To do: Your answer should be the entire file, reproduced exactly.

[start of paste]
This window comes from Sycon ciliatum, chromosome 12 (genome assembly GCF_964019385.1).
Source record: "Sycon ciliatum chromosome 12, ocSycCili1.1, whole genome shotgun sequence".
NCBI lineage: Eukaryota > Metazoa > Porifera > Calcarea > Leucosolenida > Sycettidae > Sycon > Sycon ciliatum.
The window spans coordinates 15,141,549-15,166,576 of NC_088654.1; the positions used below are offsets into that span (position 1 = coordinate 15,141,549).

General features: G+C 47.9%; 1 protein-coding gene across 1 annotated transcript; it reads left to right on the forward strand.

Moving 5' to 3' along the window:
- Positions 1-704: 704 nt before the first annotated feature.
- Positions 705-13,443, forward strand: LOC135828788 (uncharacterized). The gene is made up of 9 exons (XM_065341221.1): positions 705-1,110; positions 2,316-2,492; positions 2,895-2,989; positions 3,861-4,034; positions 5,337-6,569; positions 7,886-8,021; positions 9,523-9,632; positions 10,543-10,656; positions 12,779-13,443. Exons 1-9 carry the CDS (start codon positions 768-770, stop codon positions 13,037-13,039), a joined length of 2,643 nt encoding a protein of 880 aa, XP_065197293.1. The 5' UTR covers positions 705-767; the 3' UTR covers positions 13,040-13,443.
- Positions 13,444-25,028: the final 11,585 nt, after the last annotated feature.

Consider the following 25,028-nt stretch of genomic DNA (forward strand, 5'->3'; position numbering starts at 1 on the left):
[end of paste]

This window comes from Sycon ciliatum, chromosome 12 (genome assembly GCF_964019385.1).
Source record: "Sycon ciliatum chromosome 12, ocSycCili1.1, whole genome shotgun sequence".
NCBI lineage: Eukaryota > Metazoa > Porifera > Calcarea > Leucosolenida > Sycettidae > Sycon > Sycon ciliatum.
The window spans coordinates 15,141,549-15,166,576 of NC_088654.1; the positions used below are offsets into that span (position 1 = coordinate 15,141,549).

General features: G+C 47.9%; 1 protein-coding gene across 1 annotated transcript; it reads left to right on the forward strand.

Moving 5' to 3' along the window:
- Positions 1-704: 704 nt before the first annotated feature.
- Positions 705-13,443, forward strand: LOC135828788 (uncharacterized). The gene is made up of 9 exons (XM_065341221.1): positions 705-1,110; positions 2,316-2,492; positions 2,895-2,989; positions 3,861-4,034; positions 5,337-6,569; positions 7,886-8,021; positions 9,523-9,632; positions 10,543-10,656; positions 12,779-13,443. Exons 1-9 carry the CDS (start codon positions 768-770, stop codon positions 13,037-13,039), a joined length of 2,643 nt encoding a protein of 880 aa, XP_065197293.1. The 5' UTR covers positions 705-767; the 3' UTR covers positions 13,040-13,443.
- Positions 13,444-25,028: the final 11,585 nt, after the last annotated feature.

Consider the following 25,028-nt stretch of genomic DNA (forward strand, 5'->3'; position numbering starts at 1 on the left):